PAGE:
In New York, I organized and hosted a women’s group for theorists in the greater New York City area. We call ourselves, humorously, “WTF”, which stands for “Women on Two Floors” because, at Columbia, where I did my doctoral training, the theory center is located on the 5th and 6th floors of that building. We have ~35 members and have been meeting monthly since February 2021. We have dinner, discuss our work, give advice and offer support. It’s a great group, and I think we all find the opportunity for community, sharing and connection valuable. I think this type of support from within our community has real power.

Creating a community among women scientists at the professor/investigator level facilitates spaces where young scientists feel confident enough to share their ideas and find mentorship. Community support like that allows young women in science to see a path forward for themselves in research.

RM: If you could give one piece of advice to a young woman who is considering a career in science, what would you say?

KR: I would say that this field has a lot to offer in terms of flexibility, freedom and joy of discovery. Women in general don’t always have the necessary flexibility and agency in their chosen careers; not many careers allow for it. Super-regimented jobs – even when highly lucrative – don’t allow for flexibility of life and outside obligations, whereas a career in science is less linear, and isn’t penned in by the restrictions of a 9-to-5 job. There is also an unusual amount of agency in what you get to work on day to day. If you have questions about the natural world based on your own experiences, that means that you can choose those problems you have a personal connection to and are passionate about, and then get paid to study them.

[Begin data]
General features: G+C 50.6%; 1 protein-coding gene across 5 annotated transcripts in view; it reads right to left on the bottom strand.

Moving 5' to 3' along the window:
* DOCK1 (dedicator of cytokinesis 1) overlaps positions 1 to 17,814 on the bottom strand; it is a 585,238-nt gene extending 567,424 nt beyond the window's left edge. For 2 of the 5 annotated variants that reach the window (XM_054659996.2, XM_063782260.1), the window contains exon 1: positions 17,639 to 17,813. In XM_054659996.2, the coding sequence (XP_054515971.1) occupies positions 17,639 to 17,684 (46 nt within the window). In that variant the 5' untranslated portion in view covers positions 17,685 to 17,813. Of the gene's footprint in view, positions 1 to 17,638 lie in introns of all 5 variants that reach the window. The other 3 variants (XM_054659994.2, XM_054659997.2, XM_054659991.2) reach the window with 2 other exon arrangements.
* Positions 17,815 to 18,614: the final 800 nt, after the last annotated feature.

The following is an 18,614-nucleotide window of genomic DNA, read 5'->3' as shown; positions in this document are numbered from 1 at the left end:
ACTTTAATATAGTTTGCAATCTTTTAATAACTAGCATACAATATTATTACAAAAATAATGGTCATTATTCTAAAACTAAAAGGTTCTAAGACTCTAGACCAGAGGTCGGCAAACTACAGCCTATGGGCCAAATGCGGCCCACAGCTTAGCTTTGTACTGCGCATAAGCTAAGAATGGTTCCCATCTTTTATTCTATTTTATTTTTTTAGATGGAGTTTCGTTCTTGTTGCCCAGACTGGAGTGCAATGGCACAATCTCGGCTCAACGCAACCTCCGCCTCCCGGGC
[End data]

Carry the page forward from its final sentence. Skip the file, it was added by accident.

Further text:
It’s not all upsides and freedom though. Science is a high-variance path with lots of ups and downs. The steps along the way can be unpredictable. When I was starting out, I wish I knew how circuitous a career in science ends up being and how behind the traditional checklist of adulthood I would be compared to my peers.

Each stage of a career in science is long, between school and other training. You won’t move at the same speed as people of the same age. You’re still early in your career as a student or trainee when friends of the same age may be mid-career. I don’t think that's always a bad thing.

As you progress in your career as a scientist, it’s impossible to stagnate. You stay young, creative and excited about your work because you’re constantly surrounded by younger colleagues, who are seeing these questions with fresh eyes.

They constantly bring new perspectives and energy, and that is contagious. Despite the ups and downs, I would say if you are a curious person, who appreciates freedom in their work and doesn’t mind a somewhat circuitous career path, science is a career well worthwhile.

Dr. Kanaka Rajan was speaking with Ruairi J Mackenzie for Technology Networks.

About the interviewee:

Kanaka Rajan is an associate professor of neurobiology at Harvard University and founding faculty member at the Kempner Institute for the Study of Natural and Artificial Intelligence. Her research seeks to understand how important cognitive functions – such as learning, remembering and deciding – emerge from the cooperative activity of multi-scale neural processes.